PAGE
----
GTC's avatar
 GTC
 Location: Sydney, NSW
 Member since 28 January 2011
 Member #: 823
 Postcount: 6012

Those (especially guitarists) who pay stupid money for old capacitors, etc, are seeking a recreation the 'tone' of an era long gone. They are not interested in hi-fi as such.


 
 Return to top of page · Post #: 10 · Written at 12:37:31 AM on 29 November 2018.
NewVista's avatar
 Location: MilwWI, US
 Member since 10 May 2013
 Member #: 1340
 Postcount: 745

Console replaced valve EMI-'REDD' used for early Beatles recordings:

"..a significant improvement over the 8 microphone inputs and 4 tape outputs of their previous vacuum tube based REDD .51 mixing console. This enabled the studio to replace its 4-track Studer J37 multitrack tape recorder with the 8-track 3M M23. Unlike its predecessors, it had a compressor as well as EQ built into each channel.."(wiki)

However, the musicians/producers didn't like the 'sound' of these solid state compressors and stuck with outboard 1950's-tech Fairchild [not the same as the semiconductor company] compressor/limiters.

This console was said to sound better than the 1950's-tech EMI-'REDD' mixing desk:

"The solid-state TG12345 had a much smoother and brighter sound than the valve REDD.51 it replaced." (MusicTech)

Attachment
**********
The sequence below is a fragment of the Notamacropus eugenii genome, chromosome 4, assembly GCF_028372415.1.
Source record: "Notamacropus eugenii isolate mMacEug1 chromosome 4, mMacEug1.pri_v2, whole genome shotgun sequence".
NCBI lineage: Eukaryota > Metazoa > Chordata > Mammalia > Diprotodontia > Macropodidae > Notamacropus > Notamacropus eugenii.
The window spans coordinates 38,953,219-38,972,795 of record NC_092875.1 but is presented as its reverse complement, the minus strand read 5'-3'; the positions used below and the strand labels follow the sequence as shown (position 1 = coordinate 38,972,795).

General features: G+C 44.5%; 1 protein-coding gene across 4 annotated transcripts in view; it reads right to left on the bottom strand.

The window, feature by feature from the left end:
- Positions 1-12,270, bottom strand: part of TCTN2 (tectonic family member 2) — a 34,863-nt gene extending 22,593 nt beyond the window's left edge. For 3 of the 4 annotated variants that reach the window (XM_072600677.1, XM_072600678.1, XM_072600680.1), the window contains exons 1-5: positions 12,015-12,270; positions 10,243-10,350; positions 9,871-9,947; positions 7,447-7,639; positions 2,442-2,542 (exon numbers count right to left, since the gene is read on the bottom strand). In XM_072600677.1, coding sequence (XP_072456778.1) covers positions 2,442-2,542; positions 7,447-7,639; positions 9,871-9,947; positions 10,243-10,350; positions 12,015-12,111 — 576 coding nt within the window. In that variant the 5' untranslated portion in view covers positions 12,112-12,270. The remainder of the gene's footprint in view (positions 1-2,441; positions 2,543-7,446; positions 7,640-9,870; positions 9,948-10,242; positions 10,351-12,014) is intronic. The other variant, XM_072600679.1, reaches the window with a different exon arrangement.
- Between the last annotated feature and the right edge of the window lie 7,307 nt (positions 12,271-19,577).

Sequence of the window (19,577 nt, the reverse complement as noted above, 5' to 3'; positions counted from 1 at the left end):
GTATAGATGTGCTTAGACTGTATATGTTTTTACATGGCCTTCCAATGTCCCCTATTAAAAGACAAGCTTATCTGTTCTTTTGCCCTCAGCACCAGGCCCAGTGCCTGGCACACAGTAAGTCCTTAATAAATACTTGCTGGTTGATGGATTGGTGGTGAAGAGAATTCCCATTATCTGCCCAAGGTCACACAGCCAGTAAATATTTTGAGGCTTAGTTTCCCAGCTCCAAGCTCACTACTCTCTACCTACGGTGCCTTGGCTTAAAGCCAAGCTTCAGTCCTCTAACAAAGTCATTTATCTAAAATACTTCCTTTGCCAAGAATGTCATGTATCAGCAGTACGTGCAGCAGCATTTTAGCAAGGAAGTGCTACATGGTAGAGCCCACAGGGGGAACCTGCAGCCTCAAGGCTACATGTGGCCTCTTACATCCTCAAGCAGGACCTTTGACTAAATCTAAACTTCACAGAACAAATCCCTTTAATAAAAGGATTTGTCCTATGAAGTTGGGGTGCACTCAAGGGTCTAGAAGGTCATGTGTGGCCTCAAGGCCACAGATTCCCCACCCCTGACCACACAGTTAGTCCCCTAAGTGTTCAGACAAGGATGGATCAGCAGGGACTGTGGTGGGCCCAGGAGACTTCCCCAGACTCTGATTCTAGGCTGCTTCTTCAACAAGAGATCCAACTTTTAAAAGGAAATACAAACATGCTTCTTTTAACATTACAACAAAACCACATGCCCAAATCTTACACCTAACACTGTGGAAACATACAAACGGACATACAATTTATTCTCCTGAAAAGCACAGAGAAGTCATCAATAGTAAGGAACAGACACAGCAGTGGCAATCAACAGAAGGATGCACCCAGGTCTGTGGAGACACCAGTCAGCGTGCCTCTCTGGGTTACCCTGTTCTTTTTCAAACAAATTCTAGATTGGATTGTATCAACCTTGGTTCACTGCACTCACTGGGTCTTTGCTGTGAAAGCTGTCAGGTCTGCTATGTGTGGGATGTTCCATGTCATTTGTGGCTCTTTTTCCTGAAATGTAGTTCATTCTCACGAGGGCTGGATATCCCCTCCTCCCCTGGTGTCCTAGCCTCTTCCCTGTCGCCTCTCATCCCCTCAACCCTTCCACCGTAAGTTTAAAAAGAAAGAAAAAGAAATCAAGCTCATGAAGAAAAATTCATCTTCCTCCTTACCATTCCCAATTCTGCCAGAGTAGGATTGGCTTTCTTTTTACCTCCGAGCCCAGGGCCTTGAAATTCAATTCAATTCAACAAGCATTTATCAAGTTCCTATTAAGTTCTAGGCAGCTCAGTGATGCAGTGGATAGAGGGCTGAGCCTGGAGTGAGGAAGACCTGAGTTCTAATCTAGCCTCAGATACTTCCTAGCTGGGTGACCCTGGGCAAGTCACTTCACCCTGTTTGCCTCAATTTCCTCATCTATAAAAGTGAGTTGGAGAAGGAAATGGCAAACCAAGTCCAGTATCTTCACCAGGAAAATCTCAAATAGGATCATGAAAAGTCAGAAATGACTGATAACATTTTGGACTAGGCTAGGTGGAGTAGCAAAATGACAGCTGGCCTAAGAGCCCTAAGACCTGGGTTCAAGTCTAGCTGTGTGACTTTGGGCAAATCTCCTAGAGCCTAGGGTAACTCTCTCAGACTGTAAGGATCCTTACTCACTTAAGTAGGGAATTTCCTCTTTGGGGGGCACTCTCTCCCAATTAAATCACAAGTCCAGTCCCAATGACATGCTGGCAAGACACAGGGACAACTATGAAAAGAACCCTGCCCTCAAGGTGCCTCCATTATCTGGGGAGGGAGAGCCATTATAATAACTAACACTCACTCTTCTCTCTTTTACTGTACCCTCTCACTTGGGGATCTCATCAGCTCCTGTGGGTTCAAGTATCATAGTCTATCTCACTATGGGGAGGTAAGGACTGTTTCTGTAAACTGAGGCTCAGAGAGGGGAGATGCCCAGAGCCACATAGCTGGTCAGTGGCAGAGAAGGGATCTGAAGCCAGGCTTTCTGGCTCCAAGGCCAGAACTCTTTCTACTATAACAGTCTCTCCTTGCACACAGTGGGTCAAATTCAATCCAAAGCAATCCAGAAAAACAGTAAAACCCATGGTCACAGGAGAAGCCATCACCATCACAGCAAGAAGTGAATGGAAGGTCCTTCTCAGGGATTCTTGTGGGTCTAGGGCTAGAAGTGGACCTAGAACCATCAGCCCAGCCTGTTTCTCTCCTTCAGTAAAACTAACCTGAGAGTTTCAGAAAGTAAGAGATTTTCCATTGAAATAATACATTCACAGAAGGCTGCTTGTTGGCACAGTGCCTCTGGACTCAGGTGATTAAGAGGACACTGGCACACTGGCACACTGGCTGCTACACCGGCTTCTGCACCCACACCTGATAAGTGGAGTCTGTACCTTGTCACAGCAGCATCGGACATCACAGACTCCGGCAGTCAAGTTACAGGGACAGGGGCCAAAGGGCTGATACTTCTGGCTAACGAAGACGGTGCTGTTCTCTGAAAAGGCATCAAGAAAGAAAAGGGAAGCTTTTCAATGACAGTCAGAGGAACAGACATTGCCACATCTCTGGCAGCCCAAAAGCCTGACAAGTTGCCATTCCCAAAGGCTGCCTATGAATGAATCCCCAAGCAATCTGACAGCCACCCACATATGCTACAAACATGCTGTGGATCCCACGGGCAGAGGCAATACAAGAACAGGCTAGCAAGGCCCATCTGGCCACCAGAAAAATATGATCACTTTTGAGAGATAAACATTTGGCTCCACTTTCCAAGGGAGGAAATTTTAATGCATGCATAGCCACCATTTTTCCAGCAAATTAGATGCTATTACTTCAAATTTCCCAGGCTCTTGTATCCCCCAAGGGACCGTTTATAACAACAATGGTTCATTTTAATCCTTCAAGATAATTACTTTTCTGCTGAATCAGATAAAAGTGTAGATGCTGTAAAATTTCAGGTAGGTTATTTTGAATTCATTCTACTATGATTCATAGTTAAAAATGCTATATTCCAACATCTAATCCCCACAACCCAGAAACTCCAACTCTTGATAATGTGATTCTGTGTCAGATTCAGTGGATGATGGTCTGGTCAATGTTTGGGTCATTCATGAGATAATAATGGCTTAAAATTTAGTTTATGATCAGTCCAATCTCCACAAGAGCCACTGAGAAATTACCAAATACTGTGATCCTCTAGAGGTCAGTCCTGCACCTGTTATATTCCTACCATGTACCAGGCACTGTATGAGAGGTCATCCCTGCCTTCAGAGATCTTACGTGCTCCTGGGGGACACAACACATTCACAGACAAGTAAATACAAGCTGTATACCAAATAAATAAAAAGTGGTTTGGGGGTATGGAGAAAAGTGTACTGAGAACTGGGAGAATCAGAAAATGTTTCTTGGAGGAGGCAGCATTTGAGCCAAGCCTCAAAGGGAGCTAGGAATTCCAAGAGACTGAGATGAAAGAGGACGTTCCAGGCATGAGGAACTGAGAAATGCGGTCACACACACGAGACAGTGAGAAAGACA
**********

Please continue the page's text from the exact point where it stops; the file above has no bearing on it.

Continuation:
There were still a few 3M multitrack recorders around in the 80's, I worked on a few around here [16-track by then] they had patented 'Isoloop' tape transport. They were more difficult mechanically to work on than the popular MCI multitracks but, luckily for Abbey Rd, probably sounded better as 1970's MCI were criticised for "poor sound due to using many (low slew rate) 741 ICs", in fact MCI issued a Tech Bulletin attempting to refute criticism of the "audible inferiority" of 741 ICs, it made for interesting reading.Smile


 
 Return to top of page · Post #: 11 · Written at 5:42:14 PM on 29 November 2018.
GTC's avatar
 GTC
 Location: Sydney, NSW
 Member since 28 January 2011
 Member #: 823
 Postcount: 6012

1970's MCI were criticised for "poor sound due to using many (low slew rate) 741 ICs", in fact MCI issued a Tech Bulletin attempting to refute criticism of the "audible inferiority" of 741 ICs, it made for interesting reading.